We open each week by featuring an outstanding opening statement from our on-demand library.
Stephen Kaczynski tells jurors "When you leave the courthouse after rendering a verdict... you still won't know what (Howard Bryant's cancer) cell type was!" as he emphasizes the lack of key medical evidence in Bryant v. R.J. Reynolds. Click here if you're unable to view the clip above.
The Trial: Bryant v. R.J. Reynolds Tobacco Co.
The Attorney: Stephen Kaczynski
While it's important for a plaintiff's attorney in a wrongful death trial to speak to a jury's sympathies, it's absolutely critical for defense attorneys to overcome those same natural sympathies toward the plaintiffs in order to prevail. Typically, that requires turning the jurors' attention away from the heart-rending circumstances that surround the death at the heart of the case and force them to examine the evidence as objectively as possible. Stephen Kaczynski, representing R.J. Reynolds in Doris Bryant's Engle progeny suit against the tobacco manufacturer, used a powerful opening statement to center jurors' focus on the plaintiff's potential Achilles heel, the lack of critical medical evidence.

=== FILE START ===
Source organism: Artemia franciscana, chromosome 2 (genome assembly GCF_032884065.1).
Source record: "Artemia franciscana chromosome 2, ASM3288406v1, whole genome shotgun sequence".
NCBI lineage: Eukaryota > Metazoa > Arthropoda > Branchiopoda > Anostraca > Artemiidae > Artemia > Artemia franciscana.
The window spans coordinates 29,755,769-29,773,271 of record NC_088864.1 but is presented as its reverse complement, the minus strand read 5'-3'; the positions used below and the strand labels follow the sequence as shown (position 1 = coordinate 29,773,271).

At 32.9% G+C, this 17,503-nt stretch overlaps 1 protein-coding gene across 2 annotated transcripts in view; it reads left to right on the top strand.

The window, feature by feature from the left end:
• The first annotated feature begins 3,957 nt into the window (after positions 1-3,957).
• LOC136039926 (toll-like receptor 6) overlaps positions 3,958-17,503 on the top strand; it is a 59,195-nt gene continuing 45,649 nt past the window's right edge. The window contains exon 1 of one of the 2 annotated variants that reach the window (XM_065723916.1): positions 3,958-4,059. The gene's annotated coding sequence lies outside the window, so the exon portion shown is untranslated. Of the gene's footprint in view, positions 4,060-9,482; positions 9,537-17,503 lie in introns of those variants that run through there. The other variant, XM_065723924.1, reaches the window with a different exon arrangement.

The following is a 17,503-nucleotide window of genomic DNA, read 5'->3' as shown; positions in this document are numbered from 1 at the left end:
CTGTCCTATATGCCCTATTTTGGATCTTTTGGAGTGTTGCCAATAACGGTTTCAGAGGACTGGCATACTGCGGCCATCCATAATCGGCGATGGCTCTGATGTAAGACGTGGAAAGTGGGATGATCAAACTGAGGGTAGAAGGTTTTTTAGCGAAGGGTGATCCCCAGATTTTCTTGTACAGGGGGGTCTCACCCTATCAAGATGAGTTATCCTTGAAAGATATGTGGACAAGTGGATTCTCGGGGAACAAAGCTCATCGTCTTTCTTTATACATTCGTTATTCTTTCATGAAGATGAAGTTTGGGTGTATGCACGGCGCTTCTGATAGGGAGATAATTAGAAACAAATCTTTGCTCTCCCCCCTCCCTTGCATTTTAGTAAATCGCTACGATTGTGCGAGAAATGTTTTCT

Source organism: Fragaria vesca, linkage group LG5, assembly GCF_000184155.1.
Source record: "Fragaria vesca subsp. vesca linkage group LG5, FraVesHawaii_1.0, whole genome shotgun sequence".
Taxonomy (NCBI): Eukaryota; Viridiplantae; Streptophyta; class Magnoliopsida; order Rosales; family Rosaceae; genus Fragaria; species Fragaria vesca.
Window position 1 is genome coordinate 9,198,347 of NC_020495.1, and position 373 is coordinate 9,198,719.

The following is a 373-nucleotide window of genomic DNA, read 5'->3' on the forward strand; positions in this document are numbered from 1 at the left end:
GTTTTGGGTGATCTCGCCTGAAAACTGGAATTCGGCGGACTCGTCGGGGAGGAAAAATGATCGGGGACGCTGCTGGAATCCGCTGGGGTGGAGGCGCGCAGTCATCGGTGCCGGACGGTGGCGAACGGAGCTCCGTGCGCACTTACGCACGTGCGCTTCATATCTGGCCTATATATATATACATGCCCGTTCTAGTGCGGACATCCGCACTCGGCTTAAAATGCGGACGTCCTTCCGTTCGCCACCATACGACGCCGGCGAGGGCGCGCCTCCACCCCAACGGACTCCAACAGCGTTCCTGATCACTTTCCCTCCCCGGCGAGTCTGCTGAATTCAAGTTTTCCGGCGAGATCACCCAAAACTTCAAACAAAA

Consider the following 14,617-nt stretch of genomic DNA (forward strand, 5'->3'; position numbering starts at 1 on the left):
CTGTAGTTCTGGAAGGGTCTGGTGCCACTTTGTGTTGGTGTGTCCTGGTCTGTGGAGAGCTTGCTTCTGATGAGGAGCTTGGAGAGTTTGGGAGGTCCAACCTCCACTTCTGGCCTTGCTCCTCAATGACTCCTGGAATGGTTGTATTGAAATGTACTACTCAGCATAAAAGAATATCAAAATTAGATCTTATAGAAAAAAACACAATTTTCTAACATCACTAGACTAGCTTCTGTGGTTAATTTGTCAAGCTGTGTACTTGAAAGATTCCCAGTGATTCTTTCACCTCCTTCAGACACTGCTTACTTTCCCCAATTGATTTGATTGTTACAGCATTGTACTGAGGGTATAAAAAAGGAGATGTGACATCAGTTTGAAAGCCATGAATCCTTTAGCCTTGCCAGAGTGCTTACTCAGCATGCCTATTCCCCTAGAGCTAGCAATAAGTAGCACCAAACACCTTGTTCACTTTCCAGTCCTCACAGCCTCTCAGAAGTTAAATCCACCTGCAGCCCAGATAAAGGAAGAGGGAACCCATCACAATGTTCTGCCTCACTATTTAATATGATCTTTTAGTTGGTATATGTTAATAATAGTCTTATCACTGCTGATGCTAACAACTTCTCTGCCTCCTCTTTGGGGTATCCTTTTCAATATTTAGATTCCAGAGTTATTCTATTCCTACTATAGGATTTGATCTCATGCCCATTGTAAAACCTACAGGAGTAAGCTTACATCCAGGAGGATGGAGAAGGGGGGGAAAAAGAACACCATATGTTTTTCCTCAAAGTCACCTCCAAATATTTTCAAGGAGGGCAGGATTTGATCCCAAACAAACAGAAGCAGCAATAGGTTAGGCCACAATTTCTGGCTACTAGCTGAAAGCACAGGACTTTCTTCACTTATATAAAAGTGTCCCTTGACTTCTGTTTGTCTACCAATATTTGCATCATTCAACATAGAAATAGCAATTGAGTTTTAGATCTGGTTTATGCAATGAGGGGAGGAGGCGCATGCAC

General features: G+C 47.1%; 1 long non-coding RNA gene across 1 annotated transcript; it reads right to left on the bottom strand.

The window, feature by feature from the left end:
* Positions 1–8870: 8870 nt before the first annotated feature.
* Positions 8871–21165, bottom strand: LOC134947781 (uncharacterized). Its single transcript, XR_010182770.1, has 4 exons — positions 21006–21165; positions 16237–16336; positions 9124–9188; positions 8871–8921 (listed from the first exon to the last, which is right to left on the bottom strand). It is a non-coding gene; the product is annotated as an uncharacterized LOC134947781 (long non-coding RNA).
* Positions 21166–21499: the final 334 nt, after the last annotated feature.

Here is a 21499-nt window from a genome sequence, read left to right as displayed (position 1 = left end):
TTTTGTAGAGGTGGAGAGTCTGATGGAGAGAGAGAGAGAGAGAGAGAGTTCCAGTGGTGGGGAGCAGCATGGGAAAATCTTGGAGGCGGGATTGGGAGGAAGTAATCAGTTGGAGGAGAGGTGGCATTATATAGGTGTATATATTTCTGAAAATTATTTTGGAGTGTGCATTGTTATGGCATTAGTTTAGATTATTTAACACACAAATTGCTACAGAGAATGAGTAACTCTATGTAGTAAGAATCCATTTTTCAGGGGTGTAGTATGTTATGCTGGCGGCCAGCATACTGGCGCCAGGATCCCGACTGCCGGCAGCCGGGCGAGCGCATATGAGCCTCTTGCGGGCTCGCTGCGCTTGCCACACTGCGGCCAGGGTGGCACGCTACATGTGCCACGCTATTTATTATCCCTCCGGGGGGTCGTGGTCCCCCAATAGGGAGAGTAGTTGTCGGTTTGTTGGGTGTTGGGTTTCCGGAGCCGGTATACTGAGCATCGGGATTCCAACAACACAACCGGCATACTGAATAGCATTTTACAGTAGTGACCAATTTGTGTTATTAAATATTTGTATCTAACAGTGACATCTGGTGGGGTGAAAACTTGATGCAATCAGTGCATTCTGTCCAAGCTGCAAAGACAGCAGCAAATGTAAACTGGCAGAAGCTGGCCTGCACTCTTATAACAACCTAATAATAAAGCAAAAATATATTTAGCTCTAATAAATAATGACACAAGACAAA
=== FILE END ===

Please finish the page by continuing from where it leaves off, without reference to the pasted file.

Hayward Bryant, the deceased smoker at the heart of Bryant v. R.J. Reynolds, smoked two packs of cigarettes a day for decades before dying of lung cancer in 1996. However, most of the records related to Bryant’s cancer diagnosis and treatment had been destroyed as part of a medical center’s routine administrative cleanup. With his opening statement, Kaczynski used the dearth of medical evidence to overcome the emotional circumstances that naturally surround a terminal illness and break the jurors' natural association between smoking and lung cancer. Kaczynski characterizes the case as being built on “guesswork” and “leaps of faith,” then highlights, item-by-item, the key medical information jurors would not see from the plaintiff.
Kaczynski also shows that an attorney can deliver a compelling opening statement from behind a lectern. His powerful delivery is highlighted with evocative language—describing the burden of proof as "rocks" on the scales of justice, for example—aimed to connect with jurors while emphasizing their duty to objectively weigh the evidence at hand. It's an opening statement that sets the stage for the jury's verdict in favor of R.J. Reynolds.